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13th August 2018

Dehydration and Dementia


A recent joint study by researchers at the University of East Anglia (UEA) and Canberra University in Australia found that 1 in 5 people living in care homes are dehydrated with those with cognitive impairment, diabetes or kidney disease being particularly at risk. The recent news of so many deaths and hospital admissions related to heatwaves across the world make it seem more real and alarming.

Even mild dehydration can cause headache and make us feel tired, irritable and unable to concentrate. Severe dehydration can cause confusion, delirium and even death. Our residents with dementia are particularly vulnerable and extra vigilance is required during the summer months.

Symptoms of Dehydration
  • Increased confusion or delirium
  • Dark, strong smelling urine
  • Dry skin and cracked lips
  • Headache
  • Low blood pressure
  • Fast, weak or irregular pulse
  • Pale, sweaty skin

Risk Factors for people with Dementia:

Forgetting to Drink

In someone with dementia the part of the brain that recognises when they’re dehydrated and sends a message to let them know they are thirsty may not be working properly. They may not realise they are thirsty despite being hot and sweaty with a dry mouth. They may not remember when they last had a drink and may also be unable to communicate effectively to ask for one. Also remember that an empty cup doesn’t mean the drink has been consumed, it may have been spilt or drunk by another passing resident.


Some drugs cause an increase in urination (diuretics). Particularly blood pressure medication. Other common drugs that can cause dehydration include antihistamines and laxatives.


Diarrhoea and vomiting are an obvious cause of dehydration. Any illness that causes a spike in temperature such as chest infections or viral infections can easily lead to dehydration and fluid levels need to be carefully monitored. With advancing age our kidneys become less efficient and the ability to regulate fluids reduces. Anyone with known kidney disease is particularly at risk.

Difficulty with Swallowing

In the later stages of dementia difficulty with swallowing can occur and extra support is needed with this. If someone is drowsy or lying down, they may struggle to swallow safely so always make sure someone is alert and upright when offering food and drink. An occupational therapist can advise on aids for eating and drinking.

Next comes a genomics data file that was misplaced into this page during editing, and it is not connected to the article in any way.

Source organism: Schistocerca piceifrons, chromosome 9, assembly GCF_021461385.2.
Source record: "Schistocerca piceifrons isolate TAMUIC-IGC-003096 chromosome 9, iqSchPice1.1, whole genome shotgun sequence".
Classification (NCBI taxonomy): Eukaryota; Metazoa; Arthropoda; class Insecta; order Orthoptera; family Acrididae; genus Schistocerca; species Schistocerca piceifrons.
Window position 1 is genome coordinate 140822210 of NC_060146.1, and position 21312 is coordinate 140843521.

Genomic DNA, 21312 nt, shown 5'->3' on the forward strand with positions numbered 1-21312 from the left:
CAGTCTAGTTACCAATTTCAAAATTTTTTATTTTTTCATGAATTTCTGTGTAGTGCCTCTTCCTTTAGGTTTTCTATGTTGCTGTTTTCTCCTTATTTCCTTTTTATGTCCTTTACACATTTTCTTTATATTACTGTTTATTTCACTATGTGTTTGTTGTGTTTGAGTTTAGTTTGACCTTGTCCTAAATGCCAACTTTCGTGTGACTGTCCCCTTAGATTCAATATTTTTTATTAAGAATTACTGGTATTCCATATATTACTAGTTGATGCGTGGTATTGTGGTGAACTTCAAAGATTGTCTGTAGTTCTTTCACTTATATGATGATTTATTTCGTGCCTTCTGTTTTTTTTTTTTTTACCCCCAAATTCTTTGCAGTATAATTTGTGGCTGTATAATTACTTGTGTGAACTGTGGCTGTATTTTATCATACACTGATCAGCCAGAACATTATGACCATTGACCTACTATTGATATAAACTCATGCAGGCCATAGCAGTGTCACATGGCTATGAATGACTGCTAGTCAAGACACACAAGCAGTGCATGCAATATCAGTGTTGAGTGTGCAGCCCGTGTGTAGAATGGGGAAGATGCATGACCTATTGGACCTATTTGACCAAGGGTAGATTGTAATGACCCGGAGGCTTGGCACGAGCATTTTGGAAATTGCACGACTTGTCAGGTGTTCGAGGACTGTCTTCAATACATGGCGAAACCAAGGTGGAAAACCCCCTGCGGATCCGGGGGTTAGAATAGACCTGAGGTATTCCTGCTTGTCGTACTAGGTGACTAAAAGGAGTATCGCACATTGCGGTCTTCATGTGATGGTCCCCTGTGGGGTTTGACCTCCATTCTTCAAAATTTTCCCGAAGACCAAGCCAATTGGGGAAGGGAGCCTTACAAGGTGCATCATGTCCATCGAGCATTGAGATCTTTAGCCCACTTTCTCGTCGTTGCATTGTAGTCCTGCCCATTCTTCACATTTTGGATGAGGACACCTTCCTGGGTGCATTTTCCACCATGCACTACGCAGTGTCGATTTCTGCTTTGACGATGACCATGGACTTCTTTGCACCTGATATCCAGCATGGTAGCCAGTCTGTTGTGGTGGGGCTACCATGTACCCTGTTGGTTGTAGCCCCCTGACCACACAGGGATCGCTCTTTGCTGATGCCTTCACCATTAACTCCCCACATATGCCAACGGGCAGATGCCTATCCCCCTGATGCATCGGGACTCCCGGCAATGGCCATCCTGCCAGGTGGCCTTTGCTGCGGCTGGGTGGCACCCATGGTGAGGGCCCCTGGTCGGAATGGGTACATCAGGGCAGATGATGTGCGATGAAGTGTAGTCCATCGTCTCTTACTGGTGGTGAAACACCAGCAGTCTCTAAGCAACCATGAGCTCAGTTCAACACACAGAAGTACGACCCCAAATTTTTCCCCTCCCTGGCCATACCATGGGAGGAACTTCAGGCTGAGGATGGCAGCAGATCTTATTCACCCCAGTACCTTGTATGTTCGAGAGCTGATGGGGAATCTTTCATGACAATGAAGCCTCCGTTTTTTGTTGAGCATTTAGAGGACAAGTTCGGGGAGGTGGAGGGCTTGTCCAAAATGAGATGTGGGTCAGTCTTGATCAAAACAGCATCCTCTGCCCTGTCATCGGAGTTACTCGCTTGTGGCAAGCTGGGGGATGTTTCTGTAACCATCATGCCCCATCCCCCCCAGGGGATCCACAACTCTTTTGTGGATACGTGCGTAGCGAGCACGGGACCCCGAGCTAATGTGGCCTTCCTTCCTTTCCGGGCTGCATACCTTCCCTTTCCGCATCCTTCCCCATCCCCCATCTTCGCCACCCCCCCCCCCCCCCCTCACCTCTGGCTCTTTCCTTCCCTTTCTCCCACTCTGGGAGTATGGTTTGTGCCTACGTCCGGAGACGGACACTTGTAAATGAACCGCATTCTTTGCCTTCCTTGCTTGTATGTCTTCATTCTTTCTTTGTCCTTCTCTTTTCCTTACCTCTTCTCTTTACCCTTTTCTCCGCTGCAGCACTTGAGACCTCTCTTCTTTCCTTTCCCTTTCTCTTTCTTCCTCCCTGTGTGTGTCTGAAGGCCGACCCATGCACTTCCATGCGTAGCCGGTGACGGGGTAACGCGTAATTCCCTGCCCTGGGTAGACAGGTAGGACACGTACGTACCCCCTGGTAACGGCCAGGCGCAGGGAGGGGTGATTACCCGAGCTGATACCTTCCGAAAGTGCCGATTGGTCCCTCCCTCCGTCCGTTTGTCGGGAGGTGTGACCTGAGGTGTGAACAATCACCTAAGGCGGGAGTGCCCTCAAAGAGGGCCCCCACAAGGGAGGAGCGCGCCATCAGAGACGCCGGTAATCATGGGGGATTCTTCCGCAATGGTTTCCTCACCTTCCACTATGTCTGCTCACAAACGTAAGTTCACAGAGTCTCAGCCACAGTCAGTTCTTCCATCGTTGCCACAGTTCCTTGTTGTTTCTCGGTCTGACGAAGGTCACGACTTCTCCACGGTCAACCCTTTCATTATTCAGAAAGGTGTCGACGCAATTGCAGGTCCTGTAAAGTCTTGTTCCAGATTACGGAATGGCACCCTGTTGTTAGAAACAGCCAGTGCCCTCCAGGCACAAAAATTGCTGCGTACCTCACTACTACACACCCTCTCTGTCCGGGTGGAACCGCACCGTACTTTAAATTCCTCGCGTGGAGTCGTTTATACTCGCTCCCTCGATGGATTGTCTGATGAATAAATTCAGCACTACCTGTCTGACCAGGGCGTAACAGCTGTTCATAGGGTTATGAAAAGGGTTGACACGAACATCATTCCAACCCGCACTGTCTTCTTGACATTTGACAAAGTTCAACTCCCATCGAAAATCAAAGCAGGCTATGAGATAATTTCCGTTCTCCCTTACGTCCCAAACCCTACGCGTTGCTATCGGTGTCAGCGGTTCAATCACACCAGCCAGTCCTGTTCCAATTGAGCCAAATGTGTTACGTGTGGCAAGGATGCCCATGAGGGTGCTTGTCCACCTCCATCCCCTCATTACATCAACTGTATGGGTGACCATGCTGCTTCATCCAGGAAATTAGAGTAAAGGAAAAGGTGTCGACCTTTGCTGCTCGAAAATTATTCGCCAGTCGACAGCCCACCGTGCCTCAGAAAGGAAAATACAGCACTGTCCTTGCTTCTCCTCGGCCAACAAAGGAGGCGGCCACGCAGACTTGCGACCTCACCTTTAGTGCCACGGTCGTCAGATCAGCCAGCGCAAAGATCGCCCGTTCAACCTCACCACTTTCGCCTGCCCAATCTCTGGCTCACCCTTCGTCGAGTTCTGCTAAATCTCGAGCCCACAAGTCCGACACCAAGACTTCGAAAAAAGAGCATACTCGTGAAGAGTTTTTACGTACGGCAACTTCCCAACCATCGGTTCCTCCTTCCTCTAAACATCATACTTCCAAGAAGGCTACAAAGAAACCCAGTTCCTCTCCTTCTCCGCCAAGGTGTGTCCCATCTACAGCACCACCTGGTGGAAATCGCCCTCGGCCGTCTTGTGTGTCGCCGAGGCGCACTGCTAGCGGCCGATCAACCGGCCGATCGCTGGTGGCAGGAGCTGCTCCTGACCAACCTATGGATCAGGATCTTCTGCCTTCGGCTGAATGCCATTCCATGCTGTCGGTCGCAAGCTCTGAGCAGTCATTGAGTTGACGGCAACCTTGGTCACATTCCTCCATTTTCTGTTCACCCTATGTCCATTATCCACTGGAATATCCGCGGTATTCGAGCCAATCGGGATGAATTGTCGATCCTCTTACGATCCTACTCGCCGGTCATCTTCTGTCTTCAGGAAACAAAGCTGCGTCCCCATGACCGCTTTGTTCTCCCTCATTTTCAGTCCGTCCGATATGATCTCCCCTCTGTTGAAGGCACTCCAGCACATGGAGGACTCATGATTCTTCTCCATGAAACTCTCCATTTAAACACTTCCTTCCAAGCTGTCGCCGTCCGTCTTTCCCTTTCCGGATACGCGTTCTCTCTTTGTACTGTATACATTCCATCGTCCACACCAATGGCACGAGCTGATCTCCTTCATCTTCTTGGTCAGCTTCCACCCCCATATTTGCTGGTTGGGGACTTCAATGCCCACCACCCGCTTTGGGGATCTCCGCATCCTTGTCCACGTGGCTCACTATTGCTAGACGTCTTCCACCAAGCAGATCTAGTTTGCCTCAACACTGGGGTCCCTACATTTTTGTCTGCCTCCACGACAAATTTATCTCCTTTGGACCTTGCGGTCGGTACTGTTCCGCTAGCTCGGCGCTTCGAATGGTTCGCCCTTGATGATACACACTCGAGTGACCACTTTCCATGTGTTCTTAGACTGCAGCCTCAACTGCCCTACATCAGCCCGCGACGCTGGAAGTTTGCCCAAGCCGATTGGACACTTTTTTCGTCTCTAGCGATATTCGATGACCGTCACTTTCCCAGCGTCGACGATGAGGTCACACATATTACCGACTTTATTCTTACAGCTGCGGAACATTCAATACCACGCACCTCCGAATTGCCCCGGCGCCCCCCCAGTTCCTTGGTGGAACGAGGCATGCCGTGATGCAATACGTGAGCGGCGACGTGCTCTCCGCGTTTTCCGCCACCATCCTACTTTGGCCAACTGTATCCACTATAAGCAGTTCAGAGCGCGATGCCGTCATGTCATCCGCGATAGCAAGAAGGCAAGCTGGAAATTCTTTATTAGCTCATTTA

Prevention, Tips and Tricks

You know your residents so you will notice changes in their appearance or behaviours. If you do notice anything then think to yourself ‘could this be caused by dehydration?’ You know how tired and irritable this hot weather makes you feel and this could be magnified for someone with dementia who is unable to recognise or communicate their need for a drink, to be moved to a cooler place or to have a cardigan removed.

Monitoring fluid intake and urine output is good practice and will alert you to dehydration. Being aware of what medications could cause dehydration and illnesses that may lead to dehydration will help you in your battle to keep on top of it.

Be creative with ideas to increase fluid intake. Leave jugs of water or squash where the more able bodied can help themselves and regularly top up non spill cups for those less able. Bowls of strawberries, melons or grapes are also a good idea to increase fluid intake. These need to be in plain sight and offered round regularly or smaller dishes left with the residents who have restricted mobility. Any food with high water content is ideal. So cottage cheese on a sandwich or salad is better than meat, soup is a winner over pasta, and jelly and ice cream wins over chocolate cake.

Put up posters to remind residents to drink more in the hot weather and also to remind families and other visitors to prompt their loved ones and to notice any warning signs.

Make sure that residents are wearing loose, cool clothing and have hat and sunglasses if they go outside. Cool flannels are a nice cooling treat.

Remember when you have finished your shift you can strip off your clothes, have a cool shower and sit in the shade with a cool drink. What if you had to sit and wait for someone to make that decision for you? Don’t take it for granted. Put yourself in your residents shoes and you can all enjoy the summer.


*All information is correct at the time of publishing. Use of this material is subject to your acceptance of our terms and conditions.

Katie Farrar

Occupational Therapist

Katie qualified as an Occupational Therapist in the year 2000. For most of her professional career she has worked in the field of older people’s mental health services within community mental health teams. As part of this she has had extensive involvement with people with dementia and their carers, both in the community and in care home settings. Katie is currently working with the Dementia Pathway Team supporting people with dementia in the care home setting and particularly with advanced care planning for end of life care. She has also recently completed the Mental Health Act Best Interest Assessor Course at Leeds Beckett University. Katie has developed and delivered training to care homes on dementia awareness, managing delirium and managing challenging behaviour. As well, she has supported carers to offer meaningful activities and experiences and provided guidance to care homes on improving environments to become dementia friendly. Read more

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